The men prepare to defend their women.
The Fairies Invade
The fairy men want a beautiful wife so they invade Guernsey to find some. Read more and hear the story read by local historian the late Freda Wolley.
One of Guernsey's most well known fairy tales is a happy tale but with a violent sequel.
The first part of the story is about beautiful girl who found the little fairy king as he lay asleep under a hedge near Vazon Bay. When the green clothed elf opened his eyes and saw her he immediately fell in love with her.
He then persuaded her to come with him to his boat on the beach. Then his oarsmen pushed the boat out into the surf and they sailed off to fairyland where she became Queen.
According to Guernsey tradition Fairyland was situated 'in far-away England'.
'Return of the Fairies' as it could be called was a much less cheerful tale.
The Fairy people were so impressed by their new Queen that all the Fairy Bachelors decided to go and find themselves such lovely brides.
An expedition set out to Guernsey and landed in Vazon Bay near the spot that Michele had found the King.
As they made their way into the interior of the island they were seen by a cowherd. He saw them leave the cave near Houmet which is now known as Le Creux des Fees (Hollow of the Fairies).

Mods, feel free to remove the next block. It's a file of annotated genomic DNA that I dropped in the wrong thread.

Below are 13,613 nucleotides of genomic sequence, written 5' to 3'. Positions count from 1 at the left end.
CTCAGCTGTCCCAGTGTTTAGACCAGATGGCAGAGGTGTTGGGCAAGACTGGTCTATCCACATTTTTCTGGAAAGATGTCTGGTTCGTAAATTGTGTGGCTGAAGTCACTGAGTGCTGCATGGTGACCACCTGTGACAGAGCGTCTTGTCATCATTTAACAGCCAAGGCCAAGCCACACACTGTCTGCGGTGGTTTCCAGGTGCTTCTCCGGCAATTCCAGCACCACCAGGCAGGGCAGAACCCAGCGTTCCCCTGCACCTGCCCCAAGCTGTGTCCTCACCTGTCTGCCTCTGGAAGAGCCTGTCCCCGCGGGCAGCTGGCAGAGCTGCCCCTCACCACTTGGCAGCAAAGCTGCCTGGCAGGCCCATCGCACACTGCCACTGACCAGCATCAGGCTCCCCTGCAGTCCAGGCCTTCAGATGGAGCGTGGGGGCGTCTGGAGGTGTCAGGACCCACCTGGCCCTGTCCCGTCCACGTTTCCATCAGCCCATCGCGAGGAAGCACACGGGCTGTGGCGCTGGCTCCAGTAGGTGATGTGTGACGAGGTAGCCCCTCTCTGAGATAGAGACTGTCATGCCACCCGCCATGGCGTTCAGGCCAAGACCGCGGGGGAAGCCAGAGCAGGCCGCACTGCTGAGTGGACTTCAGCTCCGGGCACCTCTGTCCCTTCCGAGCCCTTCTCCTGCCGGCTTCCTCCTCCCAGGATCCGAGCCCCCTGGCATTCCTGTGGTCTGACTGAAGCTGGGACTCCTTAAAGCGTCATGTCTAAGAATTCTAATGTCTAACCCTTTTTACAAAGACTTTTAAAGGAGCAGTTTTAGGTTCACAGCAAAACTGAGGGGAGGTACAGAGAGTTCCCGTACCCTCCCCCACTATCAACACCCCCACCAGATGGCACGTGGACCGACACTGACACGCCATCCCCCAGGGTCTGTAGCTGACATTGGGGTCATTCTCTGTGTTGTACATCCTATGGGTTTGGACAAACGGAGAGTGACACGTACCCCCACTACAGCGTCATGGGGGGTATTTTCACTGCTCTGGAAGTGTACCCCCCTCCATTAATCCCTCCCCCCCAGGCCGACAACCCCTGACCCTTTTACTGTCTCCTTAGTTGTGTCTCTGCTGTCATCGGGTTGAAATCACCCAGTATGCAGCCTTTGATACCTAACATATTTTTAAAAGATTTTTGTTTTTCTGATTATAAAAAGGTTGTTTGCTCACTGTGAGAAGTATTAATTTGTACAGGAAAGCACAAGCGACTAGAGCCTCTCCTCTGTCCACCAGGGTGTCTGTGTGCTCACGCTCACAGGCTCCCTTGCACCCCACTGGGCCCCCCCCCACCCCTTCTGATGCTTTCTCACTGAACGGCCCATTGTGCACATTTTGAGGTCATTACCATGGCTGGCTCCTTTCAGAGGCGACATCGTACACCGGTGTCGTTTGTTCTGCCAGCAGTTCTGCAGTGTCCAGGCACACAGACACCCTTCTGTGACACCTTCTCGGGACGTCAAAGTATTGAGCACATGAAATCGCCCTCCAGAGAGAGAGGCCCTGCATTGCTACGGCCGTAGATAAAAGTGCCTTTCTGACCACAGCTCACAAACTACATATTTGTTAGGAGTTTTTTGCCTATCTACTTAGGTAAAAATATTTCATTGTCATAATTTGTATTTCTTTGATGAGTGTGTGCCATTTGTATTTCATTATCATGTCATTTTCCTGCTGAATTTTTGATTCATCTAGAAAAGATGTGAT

The cowherd was quickly captured by the fairies and only set free on the condition that he went to the islanders and told them to hand over their women or they would taken by force.
The Guernsey men naturally refused the fairies and prepared to fight to protect their wives and daughters. Two men however ran and hid rather than fight.
The local men fought bravely but mortal men stood no chance against the power of the fairies and all were vanquished after a final stand on the slopes of St Peter Port Hill.
The fairy men then settled down with the Guernsey women who were forced to accept the situation.
After several years of domestic and agricultural pursuits the fairies were forced to leave as the rules of their people mean they have to return home after a certain time.
They left behind their wives and children and indigenous islanders are said to come from fairy stock. The high proportion of short dark people is seen as proof of this. Those who are local, tall and fair are seen as unreliable as they are the descendants of the men who ran away.
Tradition states this legend is based on an invasion by mercenaries in 1338 but to those into folklore the main interest is that the beliefs about fairies it shows are consistent through out Europe.
For more on this story and folklore in general try 'Folklore in Guernsey' by Marie De Garis - available at the Guille-Alles Library.
last updated: 02/05/2008 at 16:03
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